With the reduced capacity, Safaris is already up to 40 minutes before 9:40am. With both sides operating, it wouldn’t be any higher than 20.
9am FastPass+ users don’t help as they take a tremendous amount of capacity away from standby riders. And Disney is still issuing the same number of FastPass+ with the reduced capacity as they would if both sides of the attraction were open. So standby riders are in for some bad news even before 10am.
In unrelated news, Disney seems to be all about that .00 these days. Everything used to be .99. Lunch here is up $4 while the prices for the other meals stayed the same. It’s the same story at Garden Grill, where lunch and dinner are now the same price after lunch went up $4. And the same song and dance at Crystal Palace. With tax, Akershus lunch was $49 with tax back in October. Now it’s $58, the same price as dinner. And yet everyone focuses on ticket prices going up a couple bucks.
On to Expedition Everest via the pathway behind the Tree of Life.
It will be nice to see this area out from behind walls next month for the first time in how long? January 2015 I think?
Everest should still be a pretty easy walk-on this time of morning.
I got in line at 9:51am and took this picture of an unused train right at 9:58am.
The first ride took all of ten minutes.
Oh but don’t worry, Thirsty River Bar is fully staffed at 9am.
The second ride took 14 minutes, which gives a few precious moments to check out the queue.
That puts us back out front right at 10:15am. So that’s two rides in 24 minutes. Not bad at all.
Over to DinoLand USA.
With just one side of Primeval Whirl operating all day, the ride is already up to a 20-minute posted wait with a considerable amount of people in line.
DINOSAUR is still posted at 10, but it’s going to be longer than that. Our cheat sheet touring plan actually has us arriving here at exactly 10:25am with the expectation that the experience will take 30 minutes.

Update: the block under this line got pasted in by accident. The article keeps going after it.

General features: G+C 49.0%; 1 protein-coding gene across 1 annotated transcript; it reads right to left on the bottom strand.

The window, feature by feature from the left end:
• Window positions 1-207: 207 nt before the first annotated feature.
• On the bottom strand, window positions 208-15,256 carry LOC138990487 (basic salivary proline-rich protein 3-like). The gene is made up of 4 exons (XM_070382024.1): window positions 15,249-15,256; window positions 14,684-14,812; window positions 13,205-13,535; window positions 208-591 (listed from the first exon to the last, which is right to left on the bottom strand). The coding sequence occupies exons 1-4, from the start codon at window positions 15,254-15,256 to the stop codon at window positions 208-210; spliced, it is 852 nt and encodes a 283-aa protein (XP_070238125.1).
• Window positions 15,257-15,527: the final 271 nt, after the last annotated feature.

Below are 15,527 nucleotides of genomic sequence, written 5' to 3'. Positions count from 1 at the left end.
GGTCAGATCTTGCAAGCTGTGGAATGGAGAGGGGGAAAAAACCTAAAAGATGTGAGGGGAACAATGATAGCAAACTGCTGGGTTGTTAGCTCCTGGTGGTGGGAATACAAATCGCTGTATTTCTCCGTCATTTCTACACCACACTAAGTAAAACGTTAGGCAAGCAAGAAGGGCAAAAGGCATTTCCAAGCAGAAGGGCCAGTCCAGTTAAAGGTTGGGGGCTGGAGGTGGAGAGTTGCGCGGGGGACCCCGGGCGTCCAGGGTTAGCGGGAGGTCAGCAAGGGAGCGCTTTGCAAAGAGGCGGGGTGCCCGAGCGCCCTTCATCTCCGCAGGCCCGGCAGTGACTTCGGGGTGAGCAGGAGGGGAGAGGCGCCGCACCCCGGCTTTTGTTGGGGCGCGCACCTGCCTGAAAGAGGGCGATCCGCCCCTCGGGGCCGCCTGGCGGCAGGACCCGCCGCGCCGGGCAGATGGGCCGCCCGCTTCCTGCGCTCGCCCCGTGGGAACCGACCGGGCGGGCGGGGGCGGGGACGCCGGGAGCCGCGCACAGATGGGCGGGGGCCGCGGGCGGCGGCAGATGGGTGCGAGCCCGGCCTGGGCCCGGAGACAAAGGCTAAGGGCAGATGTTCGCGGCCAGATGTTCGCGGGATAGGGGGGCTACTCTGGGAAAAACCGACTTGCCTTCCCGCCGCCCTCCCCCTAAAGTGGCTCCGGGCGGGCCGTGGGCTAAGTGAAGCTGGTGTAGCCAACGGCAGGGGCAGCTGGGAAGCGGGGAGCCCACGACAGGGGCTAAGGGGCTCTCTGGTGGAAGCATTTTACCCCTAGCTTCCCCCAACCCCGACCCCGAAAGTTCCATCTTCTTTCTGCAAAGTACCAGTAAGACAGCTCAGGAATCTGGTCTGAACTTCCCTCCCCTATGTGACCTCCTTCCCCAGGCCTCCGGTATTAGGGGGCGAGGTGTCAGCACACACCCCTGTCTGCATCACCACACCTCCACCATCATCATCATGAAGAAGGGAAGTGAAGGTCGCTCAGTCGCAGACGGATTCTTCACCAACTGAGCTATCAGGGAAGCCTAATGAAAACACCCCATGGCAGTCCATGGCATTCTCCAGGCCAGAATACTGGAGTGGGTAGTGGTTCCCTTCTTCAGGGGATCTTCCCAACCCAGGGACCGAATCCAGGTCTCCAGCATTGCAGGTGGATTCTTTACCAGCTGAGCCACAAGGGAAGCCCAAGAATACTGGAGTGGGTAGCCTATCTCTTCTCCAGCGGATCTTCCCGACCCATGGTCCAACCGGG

You can see that people are already backed up into the outdoor extended queue, thanks to only one loading dock in use before 10:30am and a constant stream of FP+ users.
Hmmmmm yeah not much luck at f4 even at ISO 51,200. That’s a shutter speed of 1/13.
I was back out front at 10:58am, so the experience took three minutes longer than expected.
After taking some pictures of the new Restaurantosaurus menu, I headed over to Primeval Whirl at 11:07am to what is now a 10-minute posted wait.
I was on board 16 minutes later.
This is probably my favorite attraction to ride with first timers. It’s so terrible.
And back out front at 11:29am for a total experience time of 22 minutes. The Cheat Sheet allots 20.
And finally over to TriceraTop Spin at 11:30am.
On board four minutes later.
And back out front at 11:37am for a total experience time of seven minutes. The Cheat Sheet allots 13 minutes and otherwise sets us down here for lunch at 11:35am. That includes taking pictures of 19 different quick service/restaurant menus.
Overall, things went about how you would expect, though our late start caused us to be delayed getting off Safaris and so many attractions operating at reduced capacities caused some waits that were a little longer than we’d like. As far as morning touring without FastPass+ is concerned, there’s not much we can do about any of that. As far as Animal Kingdom is concerned, the only thing we could do to reduce waits would be to use FP+ at DINOSAUR and potentially Primeval Whirl, where we wouldn’t be saving a heck of a lot of time or waiting until the last 90 minutes of operation to ride.
Hopefully we’ll see some Rivers of Light previews sooner rather than later and we can get going on figuring out how best to see it.
We’ll check out the Shrimp Flatbread at Pizzafari and take a look at other menu updates next.